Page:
The Malaysian theatre adaptation of George Orwell’s Animal Farm’s saw great success when it debuted to a sold-out show at klpac in 2017. Kandang went on to bag four Boh Cameronian Arts Awards — including best production of the year — and was re-staged to celebrate The Actors Studios' 30th anniversary last year.
There was always excitement brewing in our local theatre scene whenever a new play debuts — on good days, halls were always filled with audience sitting shoulder-to-shoulder. There was always a buzzing energy wherever theatre lovers gathered, discussing storylines or just mingling with the cast after a show.
Fast forward to today, however, many theatre companies in Malaysia including klpac, had to unwillingly shut its doors in compliance with the movement control order (MCO), thus closing off its main sources of income, including ticket sales, venue rental and academy courses. Although it has racked up RM1.1 million in losses so far, klpac still hopes to entertain loyal fans for the time being by bringing some of its best live performances online.
Starting with Kandang, which is available to stream for free on Youtube until May 24, klpac’s new streaming programme will feature a new show every two weeks.
“One of the reasons we decided to stream our past productions online is that there is a dearth of local content available online now,” said Ang Yue May, klpac’s head of marketing and communications. “I think people are missing really good quality local shows — works that make us reflect on this country we call home, that speaks of our dreams and hopes for Malaysia and challenges the way we think. And Kandang does all that and more.”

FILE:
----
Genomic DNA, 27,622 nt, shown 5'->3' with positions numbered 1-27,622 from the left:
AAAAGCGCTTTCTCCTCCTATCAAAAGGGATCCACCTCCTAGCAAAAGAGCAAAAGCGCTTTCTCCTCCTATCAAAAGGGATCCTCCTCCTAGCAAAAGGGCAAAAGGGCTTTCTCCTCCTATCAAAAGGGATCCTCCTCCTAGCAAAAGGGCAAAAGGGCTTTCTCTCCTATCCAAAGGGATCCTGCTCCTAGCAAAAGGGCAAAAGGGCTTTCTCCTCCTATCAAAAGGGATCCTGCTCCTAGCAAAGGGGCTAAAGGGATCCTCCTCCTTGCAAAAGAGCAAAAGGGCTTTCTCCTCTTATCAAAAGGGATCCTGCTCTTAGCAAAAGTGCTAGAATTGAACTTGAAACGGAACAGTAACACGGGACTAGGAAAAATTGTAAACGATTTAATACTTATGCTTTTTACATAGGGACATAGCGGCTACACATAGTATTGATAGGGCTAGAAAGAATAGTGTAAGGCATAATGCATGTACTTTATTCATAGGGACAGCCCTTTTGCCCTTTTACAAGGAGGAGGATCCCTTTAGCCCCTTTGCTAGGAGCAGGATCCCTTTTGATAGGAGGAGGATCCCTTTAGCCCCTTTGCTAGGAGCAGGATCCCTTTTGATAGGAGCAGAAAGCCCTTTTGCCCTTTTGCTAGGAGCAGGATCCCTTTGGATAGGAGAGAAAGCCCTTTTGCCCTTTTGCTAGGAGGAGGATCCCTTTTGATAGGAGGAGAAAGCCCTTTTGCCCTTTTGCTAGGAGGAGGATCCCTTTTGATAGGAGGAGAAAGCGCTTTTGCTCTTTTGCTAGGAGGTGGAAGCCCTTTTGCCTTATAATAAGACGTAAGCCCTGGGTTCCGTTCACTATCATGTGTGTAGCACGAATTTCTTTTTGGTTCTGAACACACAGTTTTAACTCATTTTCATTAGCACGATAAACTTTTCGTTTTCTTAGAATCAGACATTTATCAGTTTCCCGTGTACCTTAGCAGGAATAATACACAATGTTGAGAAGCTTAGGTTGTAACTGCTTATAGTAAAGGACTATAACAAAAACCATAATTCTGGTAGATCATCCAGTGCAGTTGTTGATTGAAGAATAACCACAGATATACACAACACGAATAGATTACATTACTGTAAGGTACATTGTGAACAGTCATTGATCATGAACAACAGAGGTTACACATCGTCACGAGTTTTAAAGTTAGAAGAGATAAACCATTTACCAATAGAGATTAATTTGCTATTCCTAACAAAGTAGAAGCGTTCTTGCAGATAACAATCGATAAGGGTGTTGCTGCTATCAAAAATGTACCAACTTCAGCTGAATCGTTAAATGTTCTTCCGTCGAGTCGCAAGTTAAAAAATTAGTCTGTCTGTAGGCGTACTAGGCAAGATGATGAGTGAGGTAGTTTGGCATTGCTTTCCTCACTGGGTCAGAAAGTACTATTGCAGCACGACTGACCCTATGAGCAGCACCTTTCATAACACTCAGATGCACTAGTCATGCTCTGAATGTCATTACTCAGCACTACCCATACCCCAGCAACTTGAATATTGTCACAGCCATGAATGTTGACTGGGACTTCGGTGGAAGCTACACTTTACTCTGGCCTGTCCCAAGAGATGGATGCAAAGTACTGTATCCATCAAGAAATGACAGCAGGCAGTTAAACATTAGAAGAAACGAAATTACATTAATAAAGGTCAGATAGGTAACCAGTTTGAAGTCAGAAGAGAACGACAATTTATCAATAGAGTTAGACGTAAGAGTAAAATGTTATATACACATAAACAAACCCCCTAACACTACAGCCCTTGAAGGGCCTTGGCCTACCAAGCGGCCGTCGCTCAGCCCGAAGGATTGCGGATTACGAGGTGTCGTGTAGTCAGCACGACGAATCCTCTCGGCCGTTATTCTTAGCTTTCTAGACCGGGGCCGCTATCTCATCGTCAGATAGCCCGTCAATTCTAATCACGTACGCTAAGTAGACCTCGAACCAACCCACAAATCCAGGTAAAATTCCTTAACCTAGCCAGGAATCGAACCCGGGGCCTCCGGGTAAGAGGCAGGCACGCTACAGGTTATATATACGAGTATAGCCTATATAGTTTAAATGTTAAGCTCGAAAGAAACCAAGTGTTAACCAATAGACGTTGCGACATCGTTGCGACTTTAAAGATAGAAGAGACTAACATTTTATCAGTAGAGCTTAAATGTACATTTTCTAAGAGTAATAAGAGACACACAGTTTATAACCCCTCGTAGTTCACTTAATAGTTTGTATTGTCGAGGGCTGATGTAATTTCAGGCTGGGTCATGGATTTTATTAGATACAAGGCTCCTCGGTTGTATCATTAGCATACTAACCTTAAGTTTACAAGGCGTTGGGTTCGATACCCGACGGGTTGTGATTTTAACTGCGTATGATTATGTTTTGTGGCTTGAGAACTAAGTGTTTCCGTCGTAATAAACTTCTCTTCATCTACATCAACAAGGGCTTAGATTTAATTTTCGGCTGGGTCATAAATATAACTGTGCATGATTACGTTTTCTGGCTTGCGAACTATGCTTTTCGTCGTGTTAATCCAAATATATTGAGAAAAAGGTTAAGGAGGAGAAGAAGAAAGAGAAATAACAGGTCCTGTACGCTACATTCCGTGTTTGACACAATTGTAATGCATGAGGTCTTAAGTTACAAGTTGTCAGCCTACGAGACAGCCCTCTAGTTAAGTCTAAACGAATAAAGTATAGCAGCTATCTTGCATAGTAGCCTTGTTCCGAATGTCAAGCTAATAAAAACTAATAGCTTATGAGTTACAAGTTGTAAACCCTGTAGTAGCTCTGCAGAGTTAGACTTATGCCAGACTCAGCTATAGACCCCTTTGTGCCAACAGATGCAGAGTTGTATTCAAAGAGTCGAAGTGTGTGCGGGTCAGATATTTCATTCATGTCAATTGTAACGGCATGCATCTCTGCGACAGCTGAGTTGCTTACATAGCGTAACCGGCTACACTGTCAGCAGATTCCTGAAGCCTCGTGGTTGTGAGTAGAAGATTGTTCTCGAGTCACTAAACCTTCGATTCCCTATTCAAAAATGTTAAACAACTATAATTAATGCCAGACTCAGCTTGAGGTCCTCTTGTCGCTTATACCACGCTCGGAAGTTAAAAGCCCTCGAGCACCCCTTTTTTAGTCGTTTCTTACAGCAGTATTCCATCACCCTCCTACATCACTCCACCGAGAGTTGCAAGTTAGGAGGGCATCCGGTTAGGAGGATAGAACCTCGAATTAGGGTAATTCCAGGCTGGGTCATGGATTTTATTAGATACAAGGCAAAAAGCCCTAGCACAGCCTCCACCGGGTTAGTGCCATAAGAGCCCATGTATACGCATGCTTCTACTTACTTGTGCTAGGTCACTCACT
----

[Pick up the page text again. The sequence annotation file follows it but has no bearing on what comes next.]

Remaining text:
The play, set in the context of historical Malaya, references issues, challenges as well as ideals and ideologies that have evolved over time. While there are heavy political undertones, the play is lightened through satirical presentation, a move director Omar Ali wanted to make.
“Kandang — along with George Orwell's novella that it was based on, Animal Farm — examines the subjects of power and change,” explains Omar, who currently works in development and dramaturgy with The Actors Studio. “And how great abuses of power can and does occur during instances of massive societal change, such as during, or after a revolution, or perhaps in our case: a pandemic, following a fairly recent abrupt change in government.”
Though watching a recorded performance is unlike enjoying it live, Omar remains positive. “Just like live music, there’s really nothing like the experience living in that moment within that shared space with the performers as well as other audience members,” he said. “But given the circumstances, this is a great way to keep what we do alive, and on a further plus side, makes our content and our works much more widely accessible.”
The performing art centre also has plans to venture into digital theatre. Come June, they will be premiering a brand-new online show, which will be streamed live to audiences all over the world.
“Theatre is very old, and throughout history, it has survived countless pandemics and other calamities before,” Omar pointed out. “The form might differ depending on the given circumstances but as long as humanity — and the human spirit — lives on, so will theatre.”
Watch the trailer for Kandang below:
Stay tuned for more updates on klpac's digital shows here.